Power tools and sporting equipment are great gifts for the dads in our lives. But, what they really want is a burger, a gyro burger. If you’ve ever eaten a gyro, I am certain you let out a low pitched “mmm” on your first bite. These gyro burgers are just as mouthwatering, but they don’t need hours rotating on a spit, and you won’t need King Arthur’s sword to carve them.
Mr. Gus Portokalis undoubtedly believes that the gyro originated in Greece, and I do realize that this is the second time I’ve referenced this beloved character and quintessential Greek dad. However, the gyro is similar to the Turkish döner kebab and the Middle Eastern shawarma. No one really knows which country “invented” the gyro, but the Greeks have certainly put their ethnic stamp on it. It’s a cone of pressed meats, traditionally beef and lamb, and a variety of seasonings like onion, garlic and rosemary.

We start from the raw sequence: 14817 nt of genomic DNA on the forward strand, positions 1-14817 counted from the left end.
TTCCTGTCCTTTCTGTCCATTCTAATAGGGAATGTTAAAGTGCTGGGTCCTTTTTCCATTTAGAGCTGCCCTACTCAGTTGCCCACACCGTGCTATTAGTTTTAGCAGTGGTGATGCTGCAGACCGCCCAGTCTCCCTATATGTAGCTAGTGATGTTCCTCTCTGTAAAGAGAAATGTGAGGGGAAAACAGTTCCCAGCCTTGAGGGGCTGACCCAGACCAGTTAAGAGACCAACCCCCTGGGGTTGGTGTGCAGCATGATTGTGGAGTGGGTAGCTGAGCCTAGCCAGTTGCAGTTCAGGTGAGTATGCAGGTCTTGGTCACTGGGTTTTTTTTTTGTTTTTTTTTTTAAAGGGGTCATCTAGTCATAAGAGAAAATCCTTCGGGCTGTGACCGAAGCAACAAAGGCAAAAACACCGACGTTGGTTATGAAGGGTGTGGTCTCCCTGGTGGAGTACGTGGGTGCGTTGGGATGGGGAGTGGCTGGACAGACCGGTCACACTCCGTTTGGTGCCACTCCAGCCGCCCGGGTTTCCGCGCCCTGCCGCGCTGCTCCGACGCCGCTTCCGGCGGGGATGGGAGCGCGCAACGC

Most people have childhood associations with songs, scents, and food. For me, the gyro was a special weekend treat picked up at our local fast food gyro joint. During the summer, you would find me eating a gyro at one of the many church Greek fests. This was a dish that no one made at home. No gyro joint, no Greek fest, no gyro. The soft, warm pita bread, tender and flavorful meat, creamy tzatziki sauce, fresh tomatoes and onions are the perfect components for a fest worthy gyro burger.
They come together quickly, but you do need to make the pita bread bun “sponge” the morning of. Yes, I have a recipe for homemade pita bread burger buns. Do not be afraid! They are very easy, and a rolling pin is not needed. The hands-on time is about 20 minutes but there is time required for the sponge – the first phase of the dough to rest, and the rising of the actual dough. Cooking the buns is easy and foolproof in a large skillet. The burgers are flavored just like a traditional gyro using beef and lamb, onion, garlic and rosemary. A quick and thick tzatziki is a must, along with onion, lettuce and tomato.